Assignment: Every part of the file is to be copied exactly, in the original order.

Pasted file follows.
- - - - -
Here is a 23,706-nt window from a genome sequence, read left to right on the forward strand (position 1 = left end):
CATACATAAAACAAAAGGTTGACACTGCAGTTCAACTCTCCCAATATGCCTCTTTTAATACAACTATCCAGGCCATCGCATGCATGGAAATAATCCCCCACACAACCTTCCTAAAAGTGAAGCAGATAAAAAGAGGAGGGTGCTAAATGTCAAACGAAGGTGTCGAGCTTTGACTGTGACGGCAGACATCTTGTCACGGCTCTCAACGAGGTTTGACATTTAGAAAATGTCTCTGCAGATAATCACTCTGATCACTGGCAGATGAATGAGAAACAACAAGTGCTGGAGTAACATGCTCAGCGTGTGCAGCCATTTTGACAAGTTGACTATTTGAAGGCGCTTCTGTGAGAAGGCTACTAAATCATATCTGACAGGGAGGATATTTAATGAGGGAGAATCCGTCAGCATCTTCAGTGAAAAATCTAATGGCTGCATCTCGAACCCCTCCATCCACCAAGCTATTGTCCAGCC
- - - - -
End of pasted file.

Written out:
Here is a 23,706-nt window from a genome sequence, read left to right on the forward strand (position 1 = left end):
CATACATAAAACAAAAGGTTGACACTGCAGTTCAACTCTCCCAATATGCCTCTTTTAATACAACTATCCAGGCCATCGCATGCATGGAAATAATCCCCCACACAACCTTCCTAAAAGTGAAGCAGATAAAAAGAGGAGGGTGCTAAATGTCAAACGAAGGTGTCGAGCTTTGACTGTGACGGCAGACATCTTGTCACGGCTCTCAACGAGGTTTGACATTTAGAAAATGTCTCTGCAGATAATCACTCTGATCACTGGCAGATGAATGAGAAACAACAAGTGCTGGAGTAACATGCTCAGCGTGTGCAGCCATTTTGACAAGTTGACTATTTGAAGGCGCTTCTGTGAGAAGGCTACTAAATCATATCTGACAGGGAGGATATTTAATGAGGGAGAATCCGTCAGCATCTTCAGTGAAAAATCTAATGGCTGCATCTCGAACCCCTCCATCCACCAAGCTATTGTCCAGCC